6 Course schedule: [for course meeting MWF] Readings are listed below, and are listed by the day the reading in question will be discussed. For example, day 3 lists reading VII.1.3 (by St. Augustine) as the reading for the day. That means that you should have read that Augustine reading for that day s class meeting. All readings are in the anthology by Bosley and Tweedale, unless otherwise indicated. Other supplemental materials may be handed out in class, posted online at our course webpage and on Blackboard, or linked to from the same. Date Topics, readings 1 Introduction, course overview and expectations Medieval philosophy its subject matter, challenging features, and background influences from Aristotle and Plato Reading for day 1, or at some point very early in the course: The introduction to the anthology (pp. xv-xxii) 2 1. Knowledge and skepticism (Topic VII in the book) Read the introduction to Topic VII (and the same goes for each new topic below always read the introductory section at the start of each new topic) St. Augustine on knowledge and skepticism Readings VII.1.1 and VII.1.2 (and read the Augustine introduction at the beginning of VII.1.1 too; the same goes for each reading in the course) 3 Augustine on knowledge that is above reason Reading VII Duns Scotus against skepticism Reading VII Causation and modality (Topic I in the book) Background from Aristotle Causation and explanation, and what s meant by necessary Reading I.1.1 (the four causes) 6 Aristotle on modality (necessity and possibility, essence and accident) and causation (cause and effect) Readings I.1.2-I.1.3 (on necessity, causation, and chance) 7 Avicenna on existence, and an argument for the existence of a first cause Readings I.2.1-I.2.4 (on the relationship between existence, necessity, and causation) 8 Avicenna s argument for a first cause, continued 9 Al-Ghazali vs. Averroes on causation and scientific knowledge Reading I.4.2 (on the natural sciences) Paper #1 due 10 Siger of Brabant on necessity Reading I.6.1 (on Aristotle s conception of necessity) 11 The Condemnation of 1277 Reading I Duns Scotus version of the cosmological argument Reading I.9.1 (an argument for the existence of a first cause) 13 Duns Scotus on contingency and omnipotence PHIL 370 syllabus, [semester] p. 6 of 8

7 Readings I.9.2-I William of Ockham against Duns Scotus on causation Readings I.10.1-I Duns Scotus vs. Ockham on the relationship between impossibility and God Readings I.9.4 and I Duns Scotus vs. Ockham on whether God could have made a better world Readings I.9.5 and I.10.7 Excerpt from Leibniz Monadology (handed out in class) 17 Test The question of whether there is an infinitely perfect being (Topic II in the book) Background from Aristotle, on the unmoved mover Readings II.1.1-II St. Anselm s version of the ontological argument Reading II.2.1 Paper #2 due 20 Replies to the ontological argument (in Anselm s formulation) Anselm and Gaunilo: A debate (handed out in class) 21 St. Thomas Aquinas version of the cosmological argument Readings II.4.1-II Aquinas, continued Reading II.4.3 (on the nature of the first cause) Time and whether the world is eternal (Topic III in the book) Background from Aristotle (on whether motion (or change) had a beginning or will have an end) Reading III.1.1 Midterm exam due 24 Augustine on time Reading III Al-Ghazali and Averroes on whether the world is eternal Reading III.3 26 Aquinas on whether the world is eternal Readings III.5.1 and III Duns Scotus on the eternity of the world Reading III Determinism, freedom, and divine foreknowledge (Topic IV in the book) Background from Aristotle (on determinism and future contingents statements about the future that could turn out to be false) Reading IV.1.1 Paper #3 due 29 Boethius on God s knowledge of the future Reading IV Anselm on the problem of divine foreknowledge Reading IV Aquinas on God s knowledge of future contingents Reading IV Test Identity and difference (Topic V in the book) PHIL 370 syllabus, [semester] p. 7 of 8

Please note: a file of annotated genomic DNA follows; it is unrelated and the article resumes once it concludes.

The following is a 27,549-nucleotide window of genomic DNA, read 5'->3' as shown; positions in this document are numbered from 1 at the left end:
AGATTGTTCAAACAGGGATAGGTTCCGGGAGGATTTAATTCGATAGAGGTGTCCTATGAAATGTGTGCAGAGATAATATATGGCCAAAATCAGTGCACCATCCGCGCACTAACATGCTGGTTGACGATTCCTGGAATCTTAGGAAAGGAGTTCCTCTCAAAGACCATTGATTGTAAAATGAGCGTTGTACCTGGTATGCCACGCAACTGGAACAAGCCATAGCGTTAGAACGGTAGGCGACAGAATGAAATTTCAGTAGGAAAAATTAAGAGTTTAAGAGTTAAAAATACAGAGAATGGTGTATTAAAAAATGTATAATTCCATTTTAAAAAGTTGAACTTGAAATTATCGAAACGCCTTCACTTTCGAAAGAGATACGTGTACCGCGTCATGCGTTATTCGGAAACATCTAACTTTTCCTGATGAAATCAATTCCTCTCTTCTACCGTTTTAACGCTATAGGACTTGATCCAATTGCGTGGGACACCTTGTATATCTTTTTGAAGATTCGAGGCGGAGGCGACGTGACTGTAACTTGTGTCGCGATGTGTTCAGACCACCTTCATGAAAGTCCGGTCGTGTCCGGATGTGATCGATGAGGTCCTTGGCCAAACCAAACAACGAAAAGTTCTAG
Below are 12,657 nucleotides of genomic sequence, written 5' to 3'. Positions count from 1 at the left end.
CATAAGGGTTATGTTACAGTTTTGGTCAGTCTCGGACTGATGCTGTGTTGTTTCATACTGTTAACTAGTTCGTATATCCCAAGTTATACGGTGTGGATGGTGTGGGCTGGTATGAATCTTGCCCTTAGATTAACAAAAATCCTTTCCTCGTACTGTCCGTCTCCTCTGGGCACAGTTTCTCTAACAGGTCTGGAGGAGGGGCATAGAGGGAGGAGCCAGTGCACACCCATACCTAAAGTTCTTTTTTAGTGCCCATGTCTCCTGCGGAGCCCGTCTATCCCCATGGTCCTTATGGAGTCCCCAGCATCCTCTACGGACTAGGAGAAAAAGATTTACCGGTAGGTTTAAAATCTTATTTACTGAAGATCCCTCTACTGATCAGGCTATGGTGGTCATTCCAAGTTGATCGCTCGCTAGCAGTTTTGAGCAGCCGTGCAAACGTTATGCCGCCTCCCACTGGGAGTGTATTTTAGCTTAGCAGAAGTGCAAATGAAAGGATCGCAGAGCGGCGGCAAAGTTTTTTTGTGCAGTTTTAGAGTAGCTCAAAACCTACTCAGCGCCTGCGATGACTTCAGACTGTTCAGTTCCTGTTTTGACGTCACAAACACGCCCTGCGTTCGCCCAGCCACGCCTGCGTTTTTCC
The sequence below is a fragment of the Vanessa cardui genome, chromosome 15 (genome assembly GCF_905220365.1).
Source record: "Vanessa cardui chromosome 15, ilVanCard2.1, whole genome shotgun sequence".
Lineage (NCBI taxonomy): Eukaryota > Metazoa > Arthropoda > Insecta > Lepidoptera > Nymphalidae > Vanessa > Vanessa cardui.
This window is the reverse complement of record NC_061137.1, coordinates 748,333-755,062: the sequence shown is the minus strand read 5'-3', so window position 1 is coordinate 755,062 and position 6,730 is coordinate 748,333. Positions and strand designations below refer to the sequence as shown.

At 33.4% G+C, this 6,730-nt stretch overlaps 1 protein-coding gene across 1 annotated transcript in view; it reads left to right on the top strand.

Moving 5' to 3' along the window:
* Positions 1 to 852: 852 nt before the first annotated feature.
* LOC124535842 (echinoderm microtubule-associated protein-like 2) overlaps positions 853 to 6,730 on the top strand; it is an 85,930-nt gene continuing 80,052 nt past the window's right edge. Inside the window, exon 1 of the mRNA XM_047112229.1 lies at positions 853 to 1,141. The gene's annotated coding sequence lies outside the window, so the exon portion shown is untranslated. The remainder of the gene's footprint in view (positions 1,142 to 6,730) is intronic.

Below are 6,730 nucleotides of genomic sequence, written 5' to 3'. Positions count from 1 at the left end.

8 Background from Aristotle (on what is meant by same and one ) Readings V.1.1-V.1.3 Paper #4 due 34 Boethius on identity and difference, in relation to the doctrine of the Trinity Reading V Abelard on the Trinity Reading V Ockham on identity and difference Reading V Universals and particulars (Topic VI in the book) Background from Plato Reading VI.1.1 (Plato on universals) 38 Background from Aristotle Readings VI.2.1-VI.2.5 (Aristotle on basic categories of existing things, including universals and particulars) 39 Abelard on universals and particulars Reading VI Avicenna on universals, and on essences of particulars Readings VI.7.1 and VI.7.2 Paper #5 due 41 Ockham on universals Readings VI.9.1 and VI.9.2, VI A review of medieval philosophy (or catch up if behind schedule) Test 3 / Final Exam: In our normal classroom on [date, time]. 2 2 For the CCU Exam Schedule overall, go to PHIL 370 syllabus, [semester] p. 8 of 8